The e-dermis provides strong sensory feedback at the cost of a more invasive mechanism. Whereas non-sensory prosthetics are easily attached, the e-dermis requires a separate stimulator component that connects to peripheral neurons. This direct connection from an electrode to a neuron creates a strong electric signal that is directly controlled by sensors in the fingers. Though it provides more definite feedback, it is not without its own limitations. For example, an e-dermis device developed by the University of Illinois researchers utilizes an external module that connects to an existing prosthesis, but the module attaches on the outside, making the whole device bulky. They also found that sweat impaired the effectiveness of the module, making it inefficient. In addition, the e-dermis is only capable of tactile sensations and lacks the ability to provide feedback on heat. Furthermore, the signal that the e-dermis transmits is far slower and less acute than that of a neuron. These limitations translate to major differences between simulated pain and actual pain.

In one study published by Frontiers in Neuroscience this year, amputees who were instructed to use a prosthesis over four weeks reported some positive results. The prosthesis is a simple device that uses sensory bulbs at the fingertips to stimulate the neurons in the upper arm using air pressure, as opposed to the direct stimulation approach of the e-dermis. All testers reported that the mechanism was successful in helping them feel objects. However, responses varied when assessing the practicality of the feedback. Some users claimed that the prosthesis helped them feel whole again and that their movements became more natural. Others argued that the feedback delivery was too slow or weak, adding that they still had difficulty feeling small objects. While this experiment proves that stimulation through a prosthesis is possible, it also demonstrates that further research is needed to better personalize the technology.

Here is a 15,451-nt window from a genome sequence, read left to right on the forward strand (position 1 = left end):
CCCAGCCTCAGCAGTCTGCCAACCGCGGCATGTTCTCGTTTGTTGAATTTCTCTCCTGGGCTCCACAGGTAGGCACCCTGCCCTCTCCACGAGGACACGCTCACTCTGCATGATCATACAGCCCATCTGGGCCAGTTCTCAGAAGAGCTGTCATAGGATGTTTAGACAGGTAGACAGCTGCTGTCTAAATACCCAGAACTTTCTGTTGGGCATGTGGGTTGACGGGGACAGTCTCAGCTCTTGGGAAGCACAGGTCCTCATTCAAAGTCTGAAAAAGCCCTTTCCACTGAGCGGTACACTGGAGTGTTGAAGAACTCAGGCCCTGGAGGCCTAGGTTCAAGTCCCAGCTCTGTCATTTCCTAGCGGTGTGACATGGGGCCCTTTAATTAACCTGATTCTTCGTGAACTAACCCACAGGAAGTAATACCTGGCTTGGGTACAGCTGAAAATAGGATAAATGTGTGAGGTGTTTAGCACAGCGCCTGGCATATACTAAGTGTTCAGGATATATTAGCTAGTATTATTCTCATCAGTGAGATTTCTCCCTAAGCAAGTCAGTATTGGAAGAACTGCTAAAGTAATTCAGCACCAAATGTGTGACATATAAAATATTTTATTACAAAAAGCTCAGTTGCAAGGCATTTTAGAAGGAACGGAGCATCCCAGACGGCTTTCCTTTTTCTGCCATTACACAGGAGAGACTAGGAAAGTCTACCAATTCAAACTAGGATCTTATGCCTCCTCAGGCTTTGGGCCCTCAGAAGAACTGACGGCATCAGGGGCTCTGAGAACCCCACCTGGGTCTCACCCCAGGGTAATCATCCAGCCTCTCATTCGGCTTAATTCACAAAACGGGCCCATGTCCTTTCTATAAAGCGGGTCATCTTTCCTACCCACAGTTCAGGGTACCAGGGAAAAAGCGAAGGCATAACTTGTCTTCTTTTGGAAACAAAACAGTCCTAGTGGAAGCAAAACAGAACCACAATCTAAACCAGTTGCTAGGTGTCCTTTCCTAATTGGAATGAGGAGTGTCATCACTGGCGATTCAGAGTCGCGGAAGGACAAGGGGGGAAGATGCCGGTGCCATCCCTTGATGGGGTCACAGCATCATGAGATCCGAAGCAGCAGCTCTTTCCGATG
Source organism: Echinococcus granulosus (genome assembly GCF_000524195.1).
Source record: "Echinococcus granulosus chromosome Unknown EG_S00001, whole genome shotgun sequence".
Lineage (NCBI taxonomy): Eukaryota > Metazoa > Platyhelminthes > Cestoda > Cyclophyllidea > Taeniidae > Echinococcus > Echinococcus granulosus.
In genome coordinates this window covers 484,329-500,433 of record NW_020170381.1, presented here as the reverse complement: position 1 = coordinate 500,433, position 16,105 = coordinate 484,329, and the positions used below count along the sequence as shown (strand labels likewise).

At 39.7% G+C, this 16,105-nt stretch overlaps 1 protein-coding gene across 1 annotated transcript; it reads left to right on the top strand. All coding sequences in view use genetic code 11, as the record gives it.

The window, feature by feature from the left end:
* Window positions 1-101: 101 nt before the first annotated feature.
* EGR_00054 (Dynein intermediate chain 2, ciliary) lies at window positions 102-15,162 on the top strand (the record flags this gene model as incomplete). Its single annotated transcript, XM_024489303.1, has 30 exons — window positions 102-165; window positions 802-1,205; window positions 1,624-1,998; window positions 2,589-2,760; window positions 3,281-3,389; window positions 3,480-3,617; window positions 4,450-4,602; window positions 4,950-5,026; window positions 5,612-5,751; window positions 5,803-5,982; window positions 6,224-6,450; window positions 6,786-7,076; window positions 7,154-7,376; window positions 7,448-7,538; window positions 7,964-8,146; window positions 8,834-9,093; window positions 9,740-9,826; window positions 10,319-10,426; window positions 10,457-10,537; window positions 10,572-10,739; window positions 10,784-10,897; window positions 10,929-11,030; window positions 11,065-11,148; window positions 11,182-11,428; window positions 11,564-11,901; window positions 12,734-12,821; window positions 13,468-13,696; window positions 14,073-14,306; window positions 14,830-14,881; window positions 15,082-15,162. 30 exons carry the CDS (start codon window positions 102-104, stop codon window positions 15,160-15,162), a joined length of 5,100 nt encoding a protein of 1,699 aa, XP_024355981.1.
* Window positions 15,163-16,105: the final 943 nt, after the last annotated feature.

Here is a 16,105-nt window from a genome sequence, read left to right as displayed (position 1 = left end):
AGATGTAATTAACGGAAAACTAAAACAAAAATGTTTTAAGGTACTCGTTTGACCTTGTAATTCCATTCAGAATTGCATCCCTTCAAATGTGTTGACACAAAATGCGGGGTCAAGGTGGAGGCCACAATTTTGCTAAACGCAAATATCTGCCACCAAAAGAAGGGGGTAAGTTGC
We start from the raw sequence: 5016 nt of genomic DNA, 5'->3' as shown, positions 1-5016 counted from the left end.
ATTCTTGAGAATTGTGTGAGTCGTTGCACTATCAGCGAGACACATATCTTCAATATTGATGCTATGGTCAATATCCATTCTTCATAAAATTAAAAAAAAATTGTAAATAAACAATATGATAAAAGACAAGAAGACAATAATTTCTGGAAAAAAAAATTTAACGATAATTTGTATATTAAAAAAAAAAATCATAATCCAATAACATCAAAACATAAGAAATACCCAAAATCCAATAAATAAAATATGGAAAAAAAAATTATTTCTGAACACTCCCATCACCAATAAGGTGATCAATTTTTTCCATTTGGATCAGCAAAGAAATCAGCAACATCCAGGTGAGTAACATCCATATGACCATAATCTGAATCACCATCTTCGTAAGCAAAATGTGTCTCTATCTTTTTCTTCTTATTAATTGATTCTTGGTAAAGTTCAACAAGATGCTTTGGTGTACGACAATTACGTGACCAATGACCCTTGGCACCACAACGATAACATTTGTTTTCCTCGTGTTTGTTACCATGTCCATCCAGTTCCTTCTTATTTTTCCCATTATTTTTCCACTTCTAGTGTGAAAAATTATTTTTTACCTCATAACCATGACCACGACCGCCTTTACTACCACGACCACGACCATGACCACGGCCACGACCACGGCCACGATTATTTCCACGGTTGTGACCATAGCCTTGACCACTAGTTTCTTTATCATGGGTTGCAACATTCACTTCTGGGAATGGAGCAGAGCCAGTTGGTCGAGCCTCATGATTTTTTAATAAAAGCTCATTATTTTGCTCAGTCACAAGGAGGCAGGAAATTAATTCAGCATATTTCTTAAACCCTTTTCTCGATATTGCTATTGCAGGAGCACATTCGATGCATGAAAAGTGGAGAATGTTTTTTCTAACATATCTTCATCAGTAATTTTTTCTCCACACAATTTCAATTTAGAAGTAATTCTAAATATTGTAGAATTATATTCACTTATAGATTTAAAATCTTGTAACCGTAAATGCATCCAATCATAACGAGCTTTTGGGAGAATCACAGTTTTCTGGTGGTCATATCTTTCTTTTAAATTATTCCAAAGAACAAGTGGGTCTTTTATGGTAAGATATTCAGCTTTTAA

In developing sensory prosthetic technologies, researchers must keep in mind the ethics of forcibly inducing pain. While it’s true that humans require the sense of pain to survive, prosthetic limbs do not bleed. As a result, critics argue that the idea of adding sensory capabilities to prosthetics is ridiculous. However, this choice should lie in the users themselves. Perhaps one day this feature will merely be a customization on more advanced technology, letting the users take charge of the ways they use their prosthetic limbs.

In addition, as many functional prosthetic limbs can cost upwards of $100 thousand, it becomes even more important for engineers to work around the current limitations in prosthetics. Perhaps the most cost-effective solution is something similar to that of the device used in the study published by Frontiers in Neuroscience, where stimulation occurs externally. While cost is a major concern for the average person, it may not be an issue for scientists and engineers who want to implement this technology into robotics. Integrating sensory technology into the field of robotics allows for more precise measurements and more complex actions. A NASA rover equipped with this technology may be able to explore like a human and return more detailed descriptions of the landscape. Robots with commercial applications may also benefit from this by gaining the ability to distinguish dangerous objects and the ability to assess the damage on themselves. Sensory technology can also be applied to virtual reality to create more immersive virtual worlds. Despite being a novel development, sensory technology not only shows promise in restoring the sense of pain in amputees through prosthetics but also has endless applications in various other fields.